"Hey, check it out, there's actually fans": (Dis)empowerment and (mis)representation of cult fandom in "Supernatural"
Keywords:Fan communities, Internet, Television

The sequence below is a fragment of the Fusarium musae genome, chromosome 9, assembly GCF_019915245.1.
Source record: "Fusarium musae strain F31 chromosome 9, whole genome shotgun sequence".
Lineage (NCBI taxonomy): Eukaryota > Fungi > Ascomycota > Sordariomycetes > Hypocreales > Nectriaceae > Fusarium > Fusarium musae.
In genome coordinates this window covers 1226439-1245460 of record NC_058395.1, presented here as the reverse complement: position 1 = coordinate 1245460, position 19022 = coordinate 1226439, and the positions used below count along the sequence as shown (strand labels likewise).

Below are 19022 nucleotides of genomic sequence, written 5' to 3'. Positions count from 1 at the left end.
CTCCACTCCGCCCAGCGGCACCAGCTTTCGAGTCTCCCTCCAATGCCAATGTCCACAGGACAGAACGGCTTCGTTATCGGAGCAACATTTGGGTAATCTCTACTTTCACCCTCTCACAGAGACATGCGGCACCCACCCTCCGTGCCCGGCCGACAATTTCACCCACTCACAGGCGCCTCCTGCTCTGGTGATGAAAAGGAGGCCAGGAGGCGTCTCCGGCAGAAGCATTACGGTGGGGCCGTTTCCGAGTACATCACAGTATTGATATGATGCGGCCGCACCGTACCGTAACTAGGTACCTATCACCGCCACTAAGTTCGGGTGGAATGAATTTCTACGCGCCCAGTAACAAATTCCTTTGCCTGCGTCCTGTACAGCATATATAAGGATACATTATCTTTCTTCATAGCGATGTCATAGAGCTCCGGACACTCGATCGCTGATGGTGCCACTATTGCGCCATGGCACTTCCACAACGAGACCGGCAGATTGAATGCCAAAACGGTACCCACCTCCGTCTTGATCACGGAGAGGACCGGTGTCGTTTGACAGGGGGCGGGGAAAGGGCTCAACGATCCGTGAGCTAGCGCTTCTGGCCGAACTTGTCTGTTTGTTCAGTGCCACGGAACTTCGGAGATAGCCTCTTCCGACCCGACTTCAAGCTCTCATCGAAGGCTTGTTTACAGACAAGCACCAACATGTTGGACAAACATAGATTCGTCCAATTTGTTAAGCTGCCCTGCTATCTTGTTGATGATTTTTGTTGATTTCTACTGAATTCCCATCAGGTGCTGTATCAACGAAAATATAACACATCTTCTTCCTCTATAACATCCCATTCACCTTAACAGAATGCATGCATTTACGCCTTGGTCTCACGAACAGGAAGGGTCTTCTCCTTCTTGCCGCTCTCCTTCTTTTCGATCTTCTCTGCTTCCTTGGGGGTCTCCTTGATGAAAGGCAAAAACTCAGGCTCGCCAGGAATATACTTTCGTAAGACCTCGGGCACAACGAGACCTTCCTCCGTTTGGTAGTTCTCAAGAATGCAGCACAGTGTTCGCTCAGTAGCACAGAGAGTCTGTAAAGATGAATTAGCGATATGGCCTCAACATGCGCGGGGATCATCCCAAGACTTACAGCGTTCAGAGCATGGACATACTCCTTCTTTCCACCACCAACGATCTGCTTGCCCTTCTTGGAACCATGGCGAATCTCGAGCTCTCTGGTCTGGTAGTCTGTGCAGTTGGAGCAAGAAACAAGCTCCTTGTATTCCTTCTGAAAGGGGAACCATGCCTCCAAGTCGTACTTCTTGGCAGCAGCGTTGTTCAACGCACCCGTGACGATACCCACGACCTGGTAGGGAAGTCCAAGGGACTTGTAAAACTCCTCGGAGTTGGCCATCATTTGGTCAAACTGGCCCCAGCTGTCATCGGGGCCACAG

As Supernatural enters season 5, its status as a cult hit is becoming more evident both in the press and within the text of the series itself. The open acknowledgment of the show's fandom within 4.18 "The Monster at the End of This Book" has altered the power relationship between the product and its fans and brought on controversy regarding the creative team's attitude toward fandom in general. To investigate this relationship between Supernatural and its devoted fans, I will first develop a working definition of the cult fan and illustrate the many ways in which Supernatural is an ideal cult text, despite not having been marketed by its producers and network as such. Having set forth this framework, I will outline the dynamic that existed between Supernatural and its cult fans prior to "The Monster at the End of This Book." I will then demonstrate how "The Monster at the End of This Book" simultaneously empowers and disempowers Supernatural's cult fans by representing them within the show's diegesis and what the consequences of these (mis)representations might be.
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